Who are we, if not measured by our impact on others? That’s who we are! We’re not who we say we are, we’re not who we want to be — we are the sum of the influence and impact that we have, in our lives, on others.

Thank you for everything, Carl.

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22 JULY, 2013

Isaac Asimov’s Fan Mail to Young Carl Sagan

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“You are my idea of a good writer because you have an unmannered style, and when I read what you write, I hear you talking.”

Carl Sagan and Isaac Asimov first met in the 1960s. “I visualized him as an elderly person (the stereotype of the astronomer at his telescope,)” Asimov recounted in his autobiography, “but what I found him to be was a twenty-seven-year-old, handsome young man; tall, dark, articulate, and absolutely incredibly intelligent.” The two went on to be good friends for more than 25 years as Asimov’s first impression was not only confirmed but amplified.

From the altogether fantastic Yours, Isaac Asimov: A Lifetime in Letters (public library), edited by Asimov’s younger brother Stanley, come a few short and infinitely delightful letters Asimov wrote to and about Sagan over the course of their friendship, brimming with equal parts good-natured humor and overwhelming respect.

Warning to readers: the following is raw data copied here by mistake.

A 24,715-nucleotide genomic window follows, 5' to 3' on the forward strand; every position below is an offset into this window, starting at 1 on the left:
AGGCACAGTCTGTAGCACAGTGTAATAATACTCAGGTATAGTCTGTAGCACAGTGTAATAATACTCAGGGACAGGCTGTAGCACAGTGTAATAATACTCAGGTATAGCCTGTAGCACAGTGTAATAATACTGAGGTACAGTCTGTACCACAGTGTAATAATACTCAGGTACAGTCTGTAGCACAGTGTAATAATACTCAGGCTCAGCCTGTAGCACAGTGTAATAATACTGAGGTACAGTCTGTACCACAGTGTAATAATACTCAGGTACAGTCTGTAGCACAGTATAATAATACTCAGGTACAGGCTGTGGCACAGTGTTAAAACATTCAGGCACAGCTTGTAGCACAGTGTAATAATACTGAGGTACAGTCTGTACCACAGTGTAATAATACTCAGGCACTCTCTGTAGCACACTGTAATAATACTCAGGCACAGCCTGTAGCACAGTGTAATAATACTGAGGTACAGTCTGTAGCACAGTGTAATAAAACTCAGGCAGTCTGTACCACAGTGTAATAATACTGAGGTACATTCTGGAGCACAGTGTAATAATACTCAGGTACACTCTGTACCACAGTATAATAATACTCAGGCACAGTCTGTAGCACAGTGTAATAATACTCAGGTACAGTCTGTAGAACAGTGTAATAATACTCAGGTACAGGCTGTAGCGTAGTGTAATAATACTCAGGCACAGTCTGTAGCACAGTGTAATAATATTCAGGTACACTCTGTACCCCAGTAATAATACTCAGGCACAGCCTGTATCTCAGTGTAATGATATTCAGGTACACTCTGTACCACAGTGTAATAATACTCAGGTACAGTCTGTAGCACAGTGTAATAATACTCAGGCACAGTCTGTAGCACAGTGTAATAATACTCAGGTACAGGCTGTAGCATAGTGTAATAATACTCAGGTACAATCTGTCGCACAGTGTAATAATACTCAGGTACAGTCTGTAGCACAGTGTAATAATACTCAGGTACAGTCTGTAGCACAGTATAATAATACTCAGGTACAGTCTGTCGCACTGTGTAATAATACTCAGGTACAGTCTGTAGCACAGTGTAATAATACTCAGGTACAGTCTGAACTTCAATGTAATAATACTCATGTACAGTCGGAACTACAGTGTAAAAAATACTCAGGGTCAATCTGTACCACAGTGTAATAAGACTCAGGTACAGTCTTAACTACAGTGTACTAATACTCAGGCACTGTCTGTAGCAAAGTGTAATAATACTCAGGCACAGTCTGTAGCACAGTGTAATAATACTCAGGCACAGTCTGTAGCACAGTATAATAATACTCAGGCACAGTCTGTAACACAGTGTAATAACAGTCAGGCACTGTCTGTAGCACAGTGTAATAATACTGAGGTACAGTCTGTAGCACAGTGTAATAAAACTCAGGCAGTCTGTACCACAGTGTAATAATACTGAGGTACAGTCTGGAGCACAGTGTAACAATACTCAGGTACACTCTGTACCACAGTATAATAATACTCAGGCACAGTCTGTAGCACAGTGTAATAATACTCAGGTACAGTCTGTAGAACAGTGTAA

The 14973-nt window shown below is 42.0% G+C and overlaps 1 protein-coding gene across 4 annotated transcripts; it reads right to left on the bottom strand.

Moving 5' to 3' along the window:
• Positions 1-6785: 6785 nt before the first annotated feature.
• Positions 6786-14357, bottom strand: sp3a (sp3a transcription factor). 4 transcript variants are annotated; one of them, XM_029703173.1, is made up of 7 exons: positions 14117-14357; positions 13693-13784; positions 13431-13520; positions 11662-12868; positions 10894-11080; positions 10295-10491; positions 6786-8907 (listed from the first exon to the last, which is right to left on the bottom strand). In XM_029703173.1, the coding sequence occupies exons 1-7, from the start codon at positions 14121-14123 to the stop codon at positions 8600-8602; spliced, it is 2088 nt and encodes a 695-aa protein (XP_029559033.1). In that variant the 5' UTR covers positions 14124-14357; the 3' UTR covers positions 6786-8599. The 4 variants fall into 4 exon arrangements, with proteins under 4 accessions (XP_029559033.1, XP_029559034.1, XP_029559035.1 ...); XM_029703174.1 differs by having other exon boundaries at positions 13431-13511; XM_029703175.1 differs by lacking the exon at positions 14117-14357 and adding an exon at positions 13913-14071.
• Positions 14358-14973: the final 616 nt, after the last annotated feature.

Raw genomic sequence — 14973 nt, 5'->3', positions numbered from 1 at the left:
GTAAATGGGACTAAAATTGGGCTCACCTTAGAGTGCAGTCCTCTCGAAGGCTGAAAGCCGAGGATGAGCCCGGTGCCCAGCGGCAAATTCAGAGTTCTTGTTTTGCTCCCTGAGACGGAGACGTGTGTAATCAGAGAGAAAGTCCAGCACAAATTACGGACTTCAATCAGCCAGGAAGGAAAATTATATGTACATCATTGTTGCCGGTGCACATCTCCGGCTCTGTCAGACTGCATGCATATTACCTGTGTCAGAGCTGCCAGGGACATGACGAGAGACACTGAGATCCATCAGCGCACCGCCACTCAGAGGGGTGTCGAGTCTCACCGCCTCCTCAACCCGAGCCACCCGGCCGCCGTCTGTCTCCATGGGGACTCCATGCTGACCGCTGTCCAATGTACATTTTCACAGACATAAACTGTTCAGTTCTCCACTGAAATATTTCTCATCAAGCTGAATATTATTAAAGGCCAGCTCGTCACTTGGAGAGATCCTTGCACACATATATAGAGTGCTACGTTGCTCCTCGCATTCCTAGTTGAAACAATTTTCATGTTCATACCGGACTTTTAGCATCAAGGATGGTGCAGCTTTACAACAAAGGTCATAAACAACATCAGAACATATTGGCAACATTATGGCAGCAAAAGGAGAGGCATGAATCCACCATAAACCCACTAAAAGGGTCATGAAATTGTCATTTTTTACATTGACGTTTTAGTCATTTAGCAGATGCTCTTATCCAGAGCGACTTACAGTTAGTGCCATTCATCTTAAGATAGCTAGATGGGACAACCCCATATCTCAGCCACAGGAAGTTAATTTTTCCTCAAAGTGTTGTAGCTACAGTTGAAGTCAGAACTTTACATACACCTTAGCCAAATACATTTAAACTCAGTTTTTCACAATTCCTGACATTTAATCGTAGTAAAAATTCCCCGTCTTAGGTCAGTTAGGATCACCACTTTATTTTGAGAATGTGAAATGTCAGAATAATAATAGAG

There’s so much to love in this note Asimov sent to another friend on March 22, 1966:

Sagan has read half through my book on the universe and has caught one fundamental error so far. In my rendering of Eddington’s theories on stellar structure, I talked of radiation pressure. Apparently, I didn’t have to. Fortunately, it just means correcting a sentence here and there.

But that’s what I need Sagan for. Anything he doesn’t catch isn’t there to be caught. If only he were a little faster about it. I said to him I realized he was awfully busy, too, but then I added with my particular brand of ingenuousness, “But then, what is your work compared to mine?”